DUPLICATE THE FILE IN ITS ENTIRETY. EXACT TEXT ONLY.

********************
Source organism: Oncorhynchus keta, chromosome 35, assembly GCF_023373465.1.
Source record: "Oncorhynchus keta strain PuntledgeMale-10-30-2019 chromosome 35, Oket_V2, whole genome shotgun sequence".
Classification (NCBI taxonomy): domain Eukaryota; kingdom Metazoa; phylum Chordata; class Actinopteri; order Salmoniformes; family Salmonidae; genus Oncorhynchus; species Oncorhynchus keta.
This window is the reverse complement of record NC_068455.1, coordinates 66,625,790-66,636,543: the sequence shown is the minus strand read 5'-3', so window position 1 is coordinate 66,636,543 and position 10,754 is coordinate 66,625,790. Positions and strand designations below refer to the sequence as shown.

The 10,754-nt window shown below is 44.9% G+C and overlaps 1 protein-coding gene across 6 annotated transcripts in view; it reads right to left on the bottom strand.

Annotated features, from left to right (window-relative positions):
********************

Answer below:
Source organism: Oncorhynchus keta, chromosome 35, assembly GCF_023373465.1.
Source record: "Oncorhynchus keta strain PuntledgeMale-10-30-2019 chromosome 35, Oket_V2, whole genome shotgun sequence".
Classification (NCBI taxonomy): domain Eukaryota; kingdom Metazoa; phylum Chordata; class Actinopteri; order Salmoniformes; family Salmonidae; genus Oncorhynchus; species Oncorhynchus keta.
This window is the reverse complement of record NC_068455.1, coordinates 66,625,790-66,636,543: the sequence shown is the minus strand read 5'-3', so window position 1 is coordinate 66,636,543 and position 10,754 is coordinate 66,625,790. Positions and strand designations below refer to the sequence as shown.

The 10,754-nt window shown below is 44.9% G+C and overlaps 1 protein-coding gene across 6 annotated transcripts in view; it reads right to left on the bottom strand.

Annotated features, from left to right (window-relative positions):